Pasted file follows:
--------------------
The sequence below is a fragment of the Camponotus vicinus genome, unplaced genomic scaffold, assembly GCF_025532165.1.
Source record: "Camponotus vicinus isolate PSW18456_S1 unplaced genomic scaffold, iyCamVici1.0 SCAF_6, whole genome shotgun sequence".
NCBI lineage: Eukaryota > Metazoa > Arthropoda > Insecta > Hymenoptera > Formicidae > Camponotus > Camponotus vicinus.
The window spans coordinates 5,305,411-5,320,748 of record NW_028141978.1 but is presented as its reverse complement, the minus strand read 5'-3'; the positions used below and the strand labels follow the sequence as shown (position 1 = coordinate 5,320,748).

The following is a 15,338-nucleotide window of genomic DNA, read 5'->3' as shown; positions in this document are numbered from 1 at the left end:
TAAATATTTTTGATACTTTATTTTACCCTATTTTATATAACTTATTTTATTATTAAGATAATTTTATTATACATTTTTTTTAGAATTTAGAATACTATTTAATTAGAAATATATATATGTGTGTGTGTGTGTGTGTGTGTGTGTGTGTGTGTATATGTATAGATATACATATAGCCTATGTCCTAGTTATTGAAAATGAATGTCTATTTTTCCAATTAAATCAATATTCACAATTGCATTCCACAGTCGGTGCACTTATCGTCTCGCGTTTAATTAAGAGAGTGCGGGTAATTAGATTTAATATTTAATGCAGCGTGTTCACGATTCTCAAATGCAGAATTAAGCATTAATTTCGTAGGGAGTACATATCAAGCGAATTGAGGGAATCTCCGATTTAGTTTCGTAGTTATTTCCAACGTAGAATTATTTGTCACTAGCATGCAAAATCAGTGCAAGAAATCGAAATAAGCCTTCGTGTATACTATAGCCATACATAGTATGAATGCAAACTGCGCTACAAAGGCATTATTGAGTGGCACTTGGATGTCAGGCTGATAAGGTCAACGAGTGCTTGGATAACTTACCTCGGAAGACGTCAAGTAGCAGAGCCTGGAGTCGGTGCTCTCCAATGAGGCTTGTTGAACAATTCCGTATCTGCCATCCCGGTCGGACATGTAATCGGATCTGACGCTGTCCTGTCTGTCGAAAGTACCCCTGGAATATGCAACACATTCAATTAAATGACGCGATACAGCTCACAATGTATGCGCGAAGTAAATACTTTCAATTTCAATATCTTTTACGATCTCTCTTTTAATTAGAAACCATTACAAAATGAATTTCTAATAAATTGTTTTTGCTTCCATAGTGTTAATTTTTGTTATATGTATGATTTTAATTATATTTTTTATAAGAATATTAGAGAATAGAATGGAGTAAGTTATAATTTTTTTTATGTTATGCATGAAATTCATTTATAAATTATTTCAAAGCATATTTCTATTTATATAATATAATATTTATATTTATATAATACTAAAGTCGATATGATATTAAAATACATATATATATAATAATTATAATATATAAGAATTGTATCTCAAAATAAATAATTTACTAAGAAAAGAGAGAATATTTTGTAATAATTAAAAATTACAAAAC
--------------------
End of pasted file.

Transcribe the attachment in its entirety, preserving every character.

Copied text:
The sequence below is a fragment of the Camponotus vicinus genome, unplaced genomic scaffold, assembly GCF_025532165.1.
Source record: "Camponotus vicinus isolate PSW18456_S1 unplaced genomic scaffold, iyCamVici1.0 SCAF_6, whole genome shotgun sequence".
NCBI lineage: Eukaryota > Metazoa > Arthropoda > Insecta > Hymenoptera > Formicidae > Camponotus > Camponotus vicinus.
The window spans coordinates 5,305,411-5,320,748 of record NW_028141978.1 but is presented as its reverse complement, the minus strand read 5'-3'; the positions used below and the strand labels follow the sequence as shown (position 1 = coordinate 5,320,748).

The following is a 15,338-nucleotide window of genomic DNA, read 5'->3' as shown; positions in this document are numbered from 1 at the left end:
TAAATATTTTTGATACTTTATTTTACCCTATTTTATATAACTTATTTTATTATTAAGATAATTTTATTATACATTTTTTTTAGAATTTAGAATACTATTTAATTAGAAATATATATATGTGTGTGTGTGTGTGTGTGTGTGTGTGTGTGTGTATATGTATAGATATACATATAGCCTATGTCCTAGTTATTGAAAATGAATGTCTATTTTTCCAATTAAATCAATATTCACAATTGCATTCCACAGTCGGTGCACTTATCGTCTCGCGTTTAATTAAGAGAGTGCGGGTAATTAGATTTAATATTTAATGCAGCGTGTTCACGATTCTCAAATGCAGAATTAAGCATTAATTTCGTAGGGAGTACATATCAAGCGAATTGAGGGAATCTCCGATTTAGTTTCGTAGTTATTTCCAACGTAGAATTATTTGTCACTAGCATGCAAAATCAGTGCAAGAAATCGAAATAAGCCTTCGTGTATACTATAGCCATACATAGTATGAATGCAAACTGCGCTACAAAGGCATTATTGAGTGGCACTTGGATGTCAGGCTGATAAGGTCAACGAGTGCTTGGATAACTTACCTCGGAAGACGTCAAGTAGCAGAGCCTGGAGTCGGTGCTCTCCAATGAGGCTTGTTGAACAATTCCGTATCTGCCATCCCGGTCGGACATGTAATCGGATCTGACGCTGTCCTGTCTGTCGAAAGTACCCCTGGAATATGCAACACATTCAATTAAATGACGCGATACAGCTCACAATGTATGCGCGAAGTAAATACTTTCAATTTCAATATCTTTTACGATCTCTCTTTTAATTAGAAACCATTACAAAATGAATTTCTAATAAATTGTTTTTGCTTCCATAGTGTTAATTTTTGTTATATGTATGATTTTAATTATATTTTTTATAAGAATATTAGAGAATAGAATGGAGTAAGTTATAATTTTTTTTATGTTATGCATGAAATTCATTTATAAATTATTTCAAAGCATATTTCTATTTATATAATATAATATTTATATTTATATAATACTAAAGTCGATATGATATTAAAATACATATATATATAATAATTATAATATATAAGAATTGTATCTCAAAATAAATAATTTACTAAGAAAAGAGAGAATATTTTGTAATAATTAAAAATTACAAAAC